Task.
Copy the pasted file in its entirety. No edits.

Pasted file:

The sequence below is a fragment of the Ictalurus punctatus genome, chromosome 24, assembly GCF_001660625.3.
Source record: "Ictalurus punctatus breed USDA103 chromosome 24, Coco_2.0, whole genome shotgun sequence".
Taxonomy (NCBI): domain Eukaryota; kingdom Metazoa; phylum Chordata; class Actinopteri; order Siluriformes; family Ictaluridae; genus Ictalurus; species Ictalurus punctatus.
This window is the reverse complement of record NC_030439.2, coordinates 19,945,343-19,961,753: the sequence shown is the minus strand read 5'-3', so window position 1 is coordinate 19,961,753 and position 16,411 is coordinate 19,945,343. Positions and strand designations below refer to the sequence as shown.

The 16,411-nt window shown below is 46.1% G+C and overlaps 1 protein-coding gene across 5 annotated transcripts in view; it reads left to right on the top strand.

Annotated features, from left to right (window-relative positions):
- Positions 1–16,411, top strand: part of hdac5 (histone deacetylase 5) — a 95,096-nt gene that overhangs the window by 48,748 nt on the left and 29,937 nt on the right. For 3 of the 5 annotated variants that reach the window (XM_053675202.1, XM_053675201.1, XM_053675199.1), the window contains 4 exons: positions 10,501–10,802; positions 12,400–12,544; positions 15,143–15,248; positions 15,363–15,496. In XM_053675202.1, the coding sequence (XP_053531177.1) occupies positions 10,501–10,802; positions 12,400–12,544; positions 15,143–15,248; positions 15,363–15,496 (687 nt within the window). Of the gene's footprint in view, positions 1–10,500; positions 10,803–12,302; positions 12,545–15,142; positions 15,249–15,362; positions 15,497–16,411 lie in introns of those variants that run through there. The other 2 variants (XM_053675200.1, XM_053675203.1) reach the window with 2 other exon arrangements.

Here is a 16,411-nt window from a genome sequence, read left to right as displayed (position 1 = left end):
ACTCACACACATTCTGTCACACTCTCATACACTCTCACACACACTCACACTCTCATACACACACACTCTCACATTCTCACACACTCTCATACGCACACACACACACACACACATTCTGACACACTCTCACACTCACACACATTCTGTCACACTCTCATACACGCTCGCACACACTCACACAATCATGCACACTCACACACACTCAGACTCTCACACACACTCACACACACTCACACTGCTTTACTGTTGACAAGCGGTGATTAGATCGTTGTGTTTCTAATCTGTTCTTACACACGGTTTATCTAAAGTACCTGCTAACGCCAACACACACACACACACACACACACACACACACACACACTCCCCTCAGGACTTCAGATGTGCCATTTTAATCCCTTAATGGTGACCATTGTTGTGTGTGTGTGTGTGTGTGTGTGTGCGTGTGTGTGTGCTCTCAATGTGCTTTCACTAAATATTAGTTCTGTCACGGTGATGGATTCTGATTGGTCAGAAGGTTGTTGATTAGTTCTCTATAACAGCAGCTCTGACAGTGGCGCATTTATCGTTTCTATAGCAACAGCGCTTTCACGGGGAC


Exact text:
The sequence below is a fragment of the Ictalurus punctatus genome, chromosome 24, assembly GCF_001660625.3.
Source record: "Ictalurus punctatus breed USDA103 chromosome 24, Coco_2.0, whole genome shotgun sequence".
Taxonomy (NCBI): domain Eukaryota; kingdom Metazoa; phylum Chordata; class Actinopteri; order Siluriformes; family Ictaluridae; genus Ictalurus; species Ictalurus punctatus.
This window is the reverse complement of record NC_030439.2, coordinates 19,945,343-19,961,753: the sequence shown is the minus strand read 5'-3', so window position 1 is coordinate 19,961,753 and position 16,411 is coordinate 19,945,343. Positions and strand designations below refer to the sequence as shown.

The 16,411-nt window shown below is 46.1% G+C and overlaps 1 protein-coding gene across 5 annotated transcripts in view; it reads left to right on the top strand.

Annotated features, from left to right (window-relative positions):
- Positions 1–16,411, top strand: part of hdac5 (histone deacetylase 5) — a 95,096-nt gene that overhangs the window by 48,748 nt on the left and 29,937 nt on the right. For 3 of the 5 annotated variants that reach the window (XM_053675202.1, XM_053675201.1, XM_053675199.1), the window contains 4 exons: positions 10,501–10,802; positions 12,400–12,544; positions 15,143–15,248; positions 15,363–15,496. In XM_053675202.1, the coding sequence (XP_053531177.1) occupies positions 10,501–10,802; positions 12,400–12,544; positions 15,143–15,248; positions 15,363–15,496 (687 nt within the window). Of the gene's footprint in view, positions 1–10,500; positions 10,803–12,302; positions 12,545–15,142; positions 15,249–15,362; positions 15,497–16,411 lie in introns of those variants that run through there. The other 2 variants (XM_053675200.1, XM_053675203.1) reach the window with 2 other exon arrangements.

Here is a 16,411-nt window from a genome sequence, read left to right as displayed (position 1 = left end):
ACTCACACACATTCTGTCACACTCTCATACACTCTCACACACACTCACACTCTCATACACACACACTCTCACATTCTCACACACTCTCATACGCACACACACACACACACACATTCTGACACACTCTCACACTCACACACATTCTGTCACACTCTCATACACGCTCGCACACACTCACACAATCATGCACACTCACACACACTCAGACTCTCACACACACTCACACACACTCACACTGCTTTACTGTTGACAAGCGGTGATTAGATCGTTGTGTTTCTAATCTGTTCTTACACACGGTTTATCTAAAGTACCTGCTAACGCCAACACACACACACACACACACACACACACACACACACACTCCCCTCAGGACTTCAGATGTGCCATTTTAATCCCTTAATGGTGACCATTGTTGTGTGTGTGTGTGTGTGTGTGTGTGCGTGTGTGTGTGCTCTCAATGTGCTTTCACTAAATATTAGTTCTGTCACGGTGATGGATTCTGATTGGTCAGAAGGTTGTTGATTAGTTCTCTATAACAGCAGCTCTGACAGTGGCGCATTTATCGTTTCTATAGCAACAGCGCTTTCACGGGGAC